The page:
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Urban Mobility is big business, so why are we still stuck in traffic?

Smart Mobility Business Design & Innovation

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A view from a non-mobility expert

The 4th European Conference on Sustainable Urban Mobility Plans which took place on 29-30 March 2017 in Dubrovnik, Croatia covered a diverse range of issues, from visions of city mobility to policy-making and education.

 

The message to conference participants was that cities belong to people, not to cars. That we have to remove obstructive transport infrastructures and encourage citizens to walk and cycle. We were informed that:

  • Mobility has a huge influence on health, wellbeing and the economy;
  • We need urban transport policies;
  • Politics in general and individual politicians and law makers in particular have a very important role to play in this. As such, politicians should set an example and be seen to practice what they preach;
  • We have to increase the liveability of cities and we have to involve all stakeholders and citizens in this process.

    "We're astonished by how much money and support is currently available."

Subsidies

One of the most remarkable conclusions from this conference concerns money. There is a lot of money available for transport issues. Although not everyone agreed with this statement, people from dozens of projects, networks and platforms active in this field were at the conference. Millions in subsidies from EU funding, national and local governments are available for training, education, mobility and transport plans.

People like me, coming from outside the transport and mobility sector, are astonished by how much money and support is currently available. Many other sectors could never dream of this level of support.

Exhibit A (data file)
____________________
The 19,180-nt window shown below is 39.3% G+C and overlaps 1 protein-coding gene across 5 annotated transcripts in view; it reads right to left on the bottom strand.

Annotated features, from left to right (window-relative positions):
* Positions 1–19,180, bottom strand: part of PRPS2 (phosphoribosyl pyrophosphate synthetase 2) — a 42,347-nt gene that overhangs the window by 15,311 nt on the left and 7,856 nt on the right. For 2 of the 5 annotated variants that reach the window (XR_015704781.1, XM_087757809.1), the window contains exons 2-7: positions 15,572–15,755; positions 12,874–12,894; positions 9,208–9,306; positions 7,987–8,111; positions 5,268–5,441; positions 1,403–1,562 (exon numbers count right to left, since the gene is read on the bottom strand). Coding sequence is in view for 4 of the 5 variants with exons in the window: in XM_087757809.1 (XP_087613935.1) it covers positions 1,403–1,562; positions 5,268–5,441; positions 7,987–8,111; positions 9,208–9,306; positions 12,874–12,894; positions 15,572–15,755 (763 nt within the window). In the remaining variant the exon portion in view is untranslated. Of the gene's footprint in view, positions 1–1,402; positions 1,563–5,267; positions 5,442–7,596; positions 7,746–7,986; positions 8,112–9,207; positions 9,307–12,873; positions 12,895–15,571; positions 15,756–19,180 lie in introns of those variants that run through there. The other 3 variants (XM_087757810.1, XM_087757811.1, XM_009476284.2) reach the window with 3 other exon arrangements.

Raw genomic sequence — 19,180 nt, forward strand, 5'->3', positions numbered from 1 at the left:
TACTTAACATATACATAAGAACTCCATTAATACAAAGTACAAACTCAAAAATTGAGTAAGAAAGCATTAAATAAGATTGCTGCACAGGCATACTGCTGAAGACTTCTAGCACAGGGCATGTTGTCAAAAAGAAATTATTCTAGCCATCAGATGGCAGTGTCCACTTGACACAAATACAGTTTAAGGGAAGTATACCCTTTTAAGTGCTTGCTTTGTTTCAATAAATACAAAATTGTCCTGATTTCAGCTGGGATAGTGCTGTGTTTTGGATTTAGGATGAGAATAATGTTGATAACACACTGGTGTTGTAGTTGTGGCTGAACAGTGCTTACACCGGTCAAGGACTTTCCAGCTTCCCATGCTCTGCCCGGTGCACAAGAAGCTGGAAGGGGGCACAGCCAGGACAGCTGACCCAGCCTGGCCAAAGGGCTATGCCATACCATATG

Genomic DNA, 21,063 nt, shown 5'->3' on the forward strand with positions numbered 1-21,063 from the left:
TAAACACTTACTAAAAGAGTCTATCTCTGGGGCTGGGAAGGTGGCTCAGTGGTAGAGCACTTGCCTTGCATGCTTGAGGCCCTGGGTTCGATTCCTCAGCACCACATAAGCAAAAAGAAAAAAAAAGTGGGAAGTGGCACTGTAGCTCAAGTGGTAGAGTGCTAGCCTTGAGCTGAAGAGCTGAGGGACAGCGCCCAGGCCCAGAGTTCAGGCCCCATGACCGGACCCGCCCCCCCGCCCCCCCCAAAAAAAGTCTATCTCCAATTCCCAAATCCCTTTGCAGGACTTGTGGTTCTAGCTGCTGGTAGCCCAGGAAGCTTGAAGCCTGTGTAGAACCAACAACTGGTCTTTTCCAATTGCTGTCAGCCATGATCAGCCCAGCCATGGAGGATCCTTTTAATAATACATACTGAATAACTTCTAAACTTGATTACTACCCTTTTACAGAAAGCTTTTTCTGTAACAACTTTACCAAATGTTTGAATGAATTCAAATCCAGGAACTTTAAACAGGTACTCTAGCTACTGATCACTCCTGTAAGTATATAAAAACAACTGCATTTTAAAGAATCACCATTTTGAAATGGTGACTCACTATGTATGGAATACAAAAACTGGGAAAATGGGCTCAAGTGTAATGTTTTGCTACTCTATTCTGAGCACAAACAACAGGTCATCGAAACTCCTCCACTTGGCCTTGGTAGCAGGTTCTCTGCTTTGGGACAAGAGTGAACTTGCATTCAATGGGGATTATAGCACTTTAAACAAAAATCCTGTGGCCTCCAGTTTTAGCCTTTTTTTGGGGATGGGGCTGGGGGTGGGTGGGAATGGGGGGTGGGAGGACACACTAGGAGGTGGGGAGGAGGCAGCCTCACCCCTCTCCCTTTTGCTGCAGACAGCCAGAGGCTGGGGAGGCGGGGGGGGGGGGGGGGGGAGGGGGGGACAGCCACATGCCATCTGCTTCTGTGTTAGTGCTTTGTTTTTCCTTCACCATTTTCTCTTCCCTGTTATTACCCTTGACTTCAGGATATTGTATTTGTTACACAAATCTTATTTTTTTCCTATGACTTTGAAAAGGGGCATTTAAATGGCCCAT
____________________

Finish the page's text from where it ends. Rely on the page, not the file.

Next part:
The superblock

Nevertheless, conference participants saw some inspiring examples of this sustainable mobility funding and knowledge being put to good use. There have been some really impressive city transformations, one such example being Vitoria-Gasteiz in Spain. The city transformation team used a new urban cell structure to create a system of ‘superblocks’ and main roads. The superblock is a new concept, a geographical space surrounded by main corridors that enclose several city blocks. The superblock is a key element in mobility and public space strategy. It reclaims public space from the private car. The new Vitoria-Gasteiz layout is impressive, with plenty of green areas and enough space for pedestrians.

"A number of Flemish cities like Deinze, Sint-Niklaas and Antwerp were given as examples of mobility champions."

Private cars and public transport are kept outside the superblock while the inner streets are redesigned to be mainly used by pedestrians. The results are remarkable: in 2006, 36% of public space was assigned to pedestrians and 64% to cars. In 2017, 71% of public space is now assigned to pedestrians and 29% to cars.

During the conference, the transport and mobility transformations of many cities, small and large, were discussed. Paris, Lyon, Krakow, Ljubljana and to my great surprise – a number of Flemish cities like Deinze, Sint-Niklaas and Antwerp were given as examples of mobility champions.

So why are we still stuck in traffic?

  1. One car-free street or square does not make a city practical and attractive for its inhabitants orI for tourists. Urban transformation is about much more than that. The problem is that most mobility solutions do not take context, stakeholders and other important players into account. There is a clear lack of ecosystem thinking.
  2. Mobility solutions are based on ‘push’ models, developed for and by young, healthy men. Yes, they do consider less mobile users by incorporating features such as low steps or wide doors for wheelchair users, but not much more than that. Mobility transformation, however, means transforming human behaviour and you can not change behaviour by just making doors wider. We need more penetrating and well-informed insights into the needs and desires of our users.
  3. The development of mobility solutions still strongly depends on funding, and short-term visions often prevail over long-term visions and plans. Mobility strategy is very often dependent on political decisions: working to 5-year horizons, with policies hastily implemented between elections, is not enough to effect profound or lasting change.

Hence, despite a huge number of projects, networks, etc. we are still far from seeing many sustainable urban mobility solutions in motion and we are still stuck in traffic.